The Progressive Alliance reviewed

The question of a Progressive Alliance is now on the political agenda. Calls for an anti-tory alliance are heard from figures as diverse as Corbynite MP Clive Lewis, Corbyn aligned journalist Paul Mason and elements in the SNP, Plaid and notably the Greens. Compass supports saying “thousands now back it” (September 27 th briefing). But the idea needs millions to back it to work, and it is undeveloped.

It is also run counter to the dominant theory in the Labour Party that the Party is on course to win the next election. The leadership contest carried the strapline that it was about “the next Prime Minister” and this was echoed at the Labour conference this year. While some Labour polls show a majority of members would back a PA, the conference was all about what Labour would do in government. Yet the long term electoral decline of the party means a parliamentary majority is a pipe dream.

Labour has suffered electorally outside its traditional heartlands like London. Scotland is lost for the next election at least and UKIP is making inroads despite losing Farage, as the EU referendum showed, particularly so in the North East. Even before the boundary review, Labour’s chances were slim.

The chances of a majority are not only growing slimmer as the polls turn against Labour and favour Theresa May, but also give May the opportunity to reduce Labour to a rump. The chances of an early election seemed slim because of the Fixed Term Parliament Act, but with Labour doing badly and UKIP in disarray pressure on May to cut and run is growing. An early election would turn Labour into a rump, yet grasping this seems beyond the Labour membership.

It is well understood outside the party, and the Progressive Alliance is the consequence. If Labour is to govern it must have third party support, and working this up before an election seems logical. Yet it is also fraught with problems, particularly if the Tories use it against Labour. There is no doubt that fear of the SNP holding Labour to ransom was a key reason for Miliband’s failure in the last days of the 2015 campaign.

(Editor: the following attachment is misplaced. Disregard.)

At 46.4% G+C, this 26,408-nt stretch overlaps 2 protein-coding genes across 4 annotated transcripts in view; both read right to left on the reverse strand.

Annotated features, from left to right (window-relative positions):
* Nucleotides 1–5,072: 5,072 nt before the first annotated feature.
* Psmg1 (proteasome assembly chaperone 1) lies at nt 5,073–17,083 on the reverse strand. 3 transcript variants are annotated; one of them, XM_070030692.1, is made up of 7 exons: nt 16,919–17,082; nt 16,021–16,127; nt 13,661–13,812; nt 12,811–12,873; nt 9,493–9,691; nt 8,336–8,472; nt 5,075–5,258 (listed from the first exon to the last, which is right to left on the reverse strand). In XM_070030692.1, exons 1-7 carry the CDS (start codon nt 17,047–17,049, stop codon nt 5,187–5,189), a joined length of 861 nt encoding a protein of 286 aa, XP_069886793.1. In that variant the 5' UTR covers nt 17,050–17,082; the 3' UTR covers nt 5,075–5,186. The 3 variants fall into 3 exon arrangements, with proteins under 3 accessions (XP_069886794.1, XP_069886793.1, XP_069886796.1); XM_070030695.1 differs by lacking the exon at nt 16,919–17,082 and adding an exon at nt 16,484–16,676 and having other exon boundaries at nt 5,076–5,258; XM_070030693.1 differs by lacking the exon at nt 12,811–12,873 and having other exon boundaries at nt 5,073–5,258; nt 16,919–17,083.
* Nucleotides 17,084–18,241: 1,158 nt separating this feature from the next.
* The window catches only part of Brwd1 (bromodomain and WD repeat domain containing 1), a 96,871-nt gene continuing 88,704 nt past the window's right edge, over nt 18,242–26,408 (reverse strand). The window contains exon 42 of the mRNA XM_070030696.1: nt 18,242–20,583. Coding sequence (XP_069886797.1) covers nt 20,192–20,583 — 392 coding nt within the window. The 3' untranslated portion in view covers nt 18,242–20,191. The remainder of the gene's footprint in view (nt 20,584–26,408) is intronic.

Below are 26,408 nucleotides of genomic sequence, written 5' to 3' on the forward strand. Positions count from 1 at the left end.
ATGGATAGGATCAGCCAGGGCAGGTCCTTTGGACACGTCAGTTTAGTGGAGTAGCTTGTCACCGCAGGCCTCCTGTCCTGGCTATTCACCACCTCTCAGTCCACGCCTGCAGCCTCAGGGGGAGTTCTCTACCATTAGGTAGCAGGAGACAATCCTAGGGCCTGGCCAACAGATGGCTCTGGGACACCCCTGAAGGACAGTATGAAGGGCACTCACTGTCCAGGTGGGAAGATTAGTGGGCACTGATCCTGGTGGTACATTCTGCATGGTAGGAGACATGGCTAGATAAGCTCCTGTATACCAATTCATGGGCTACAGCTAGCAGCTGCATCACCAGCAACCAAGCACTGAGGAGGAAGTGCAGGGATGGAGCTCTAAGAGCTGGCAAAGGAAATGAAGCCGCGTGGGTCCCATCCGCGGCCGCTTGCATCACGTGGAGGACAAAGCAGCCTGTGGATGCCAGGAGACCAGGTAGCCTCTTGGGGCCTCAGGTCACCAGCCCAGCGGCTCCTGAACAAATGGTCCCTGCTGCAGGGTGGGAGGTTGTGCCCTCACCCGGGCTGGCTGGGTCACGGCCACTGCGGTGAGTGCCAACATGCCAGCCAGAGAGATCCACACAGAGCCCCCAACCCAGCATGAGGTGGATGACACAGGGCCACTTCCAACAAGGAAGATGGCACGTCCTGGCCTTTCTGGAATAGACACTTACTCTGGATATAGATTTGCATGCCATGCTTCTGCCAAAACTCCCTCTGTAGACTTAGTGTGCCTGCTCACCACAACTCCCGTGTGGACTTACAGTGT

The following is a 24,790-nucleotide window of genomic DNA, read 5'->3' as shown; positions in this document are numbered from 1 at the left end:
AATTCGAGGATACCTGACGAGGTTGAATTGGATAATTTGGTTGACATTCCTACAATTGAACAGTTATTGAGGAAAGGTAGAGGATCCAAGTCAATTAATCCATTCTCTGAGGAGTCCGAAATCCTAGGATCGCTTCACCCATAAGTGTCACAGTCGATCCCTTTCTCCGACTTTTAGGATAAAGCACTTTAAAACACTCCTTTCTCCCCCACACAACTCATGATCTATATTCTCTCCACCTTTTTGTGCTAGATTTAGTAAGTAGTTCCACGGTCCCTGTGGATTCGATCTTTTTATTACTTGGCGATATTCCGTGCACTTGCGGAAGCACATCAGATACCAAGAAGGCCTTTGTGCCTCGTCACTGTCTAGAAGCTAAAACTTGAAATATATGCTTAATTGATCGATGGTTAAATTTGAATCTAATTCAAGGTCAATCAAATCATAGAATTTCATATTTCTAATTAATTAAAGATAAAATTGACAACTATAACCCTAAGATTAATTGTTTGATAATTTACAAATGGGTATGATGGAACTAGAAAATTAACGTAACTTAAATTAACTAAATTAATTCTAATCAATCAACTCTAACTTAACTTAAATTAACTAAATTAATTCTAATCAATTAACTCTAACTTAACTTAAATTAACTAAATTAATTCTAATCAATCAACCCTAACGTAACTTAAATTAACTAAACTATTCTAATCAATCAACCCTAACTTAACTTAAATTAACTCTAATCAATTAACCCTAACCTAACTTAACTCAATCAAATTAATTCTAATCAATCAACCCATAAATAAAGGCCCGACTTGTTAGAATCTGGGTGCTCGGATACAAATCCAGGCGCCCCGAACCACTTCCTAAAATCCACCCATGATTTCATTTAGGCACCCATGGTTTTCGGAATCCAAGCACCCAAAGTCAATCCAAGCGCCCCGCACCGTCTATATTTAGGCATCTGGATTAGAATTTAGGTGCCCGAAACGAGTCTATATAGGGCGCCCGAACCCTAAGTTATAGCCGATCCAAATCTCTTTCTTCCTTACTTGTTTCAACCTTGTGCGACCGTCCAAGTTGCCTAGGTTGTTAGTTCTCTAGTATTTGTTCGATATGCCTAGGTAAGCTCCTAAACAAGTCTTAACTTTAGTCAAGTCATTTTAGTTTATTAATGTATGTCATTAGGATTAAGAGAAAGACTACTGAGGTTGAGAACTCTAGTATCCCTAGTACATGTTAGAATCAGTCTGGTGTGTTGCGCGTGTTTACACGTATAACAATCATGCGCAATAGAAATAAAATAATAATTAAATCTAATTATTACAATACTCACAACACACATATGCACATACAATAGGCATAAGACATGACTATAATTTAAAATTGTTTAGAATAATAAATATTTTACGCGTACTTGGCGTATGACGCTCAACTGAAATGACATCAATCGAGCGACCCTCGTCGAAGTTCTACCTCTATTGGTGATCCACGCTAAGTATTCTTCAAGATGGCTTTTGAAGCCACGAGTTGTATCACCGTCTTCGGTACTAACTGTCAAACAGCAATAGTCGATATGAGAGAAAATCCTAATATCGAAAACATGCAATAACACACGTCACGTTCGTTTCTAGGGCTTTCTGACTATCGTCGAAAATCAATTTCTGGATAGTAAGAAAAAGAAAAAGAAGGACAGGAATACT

Arguments against include the difficulties of achieveing any agreements that would not lead to public disputes inside the parties – the Labour Left is already arguing PA would water down pure socialism, though as David Pavett has said, even with Corbyn the Party is unlikely to be pure socialist. The SNP would not stand down in Scottish seats for Labour and the Lib Dems and Greens have few seats where they matter, so a 1903 type electoral pact is unlikely.

The net effect of negotiation could increase the fear of unstable government on the lines of the French Fourth Republic. Electors want to know what they are getting and a single party that can form government is attractive – as was proved in 2015. Paradoxically a move aimed at preventing the Tories winning a majority could lead to the Tories doing just that. If May can hoover up the 3.8 million UKIP votes over Brexit, the mountain that an anti Tory alliance has to climb would get bigger.

A more viable strategy than a formal alliance is to campaign on specific issues where there is anti-Tory agreement. Politicians working together on joint platforms, gets the electorate used to co-operation, reducing fears of a post election coalition. Issues where this could happen are clearly the threat of a one party state – the virtual gerrymandering of the boundary review can be opposed by a nexus of politicians campaigning for pluralism. Organised registration of the young makes a lot of sense, as the individual registration system has been disasterous, leading to a cull of young voters.

The Brexit campaign must unite opposition forces and where Nicola Sturgeon leads on opposition to xenophobia others must follow. However it is not just anti-foreigner feeling that is worrying – the rise in homophobic and racist attacks is part of the turning away from modern society. May is pandering to this to win over UKIP votes. The battle to block her initiatives can unite politicians who want a pluralistic and tolerant diverse society.

A formal Progressive Alliance is less viable than working together across issues. I once argued Britain looked like Weimar, but the BNP was countered. However the xenophobic right morphed into UKIP and took over the Tory Party. May is pandering to it, and the future is very bleak if it is not thrown back – Progressives simply have to work together.

One thought on “The Progressive Alliance reviewed

  1. Trying to engineer some fantasy situation where “pure socialism” wins a UK General Election is a fools paradise.

    Centre Left Parties will have to work together on a common framework of what reforms they can agree on, including the key one of electoral reform, or else Labour and the others will resemble something closer to ineffective private campaign clubs.

    Once PR voting is in place, all the main parties will likely split into their main constituent parts and will be able to come together more loosely where they agree on individual issues, rather than suffer the endless internal splits, tribalism, infighting and over powerful parliamentary whips.

    Politics could be more flexible and responsive to a fast changing world or public opinion.

    There are vast changes coming within a couple of decades and the centre left needs to be in a serious position to be able to hold power and apply change in people’s benefit, as robotics and advanced computing destroys half the present jobs. The tribe that Labour once represented will no longer be apparent.

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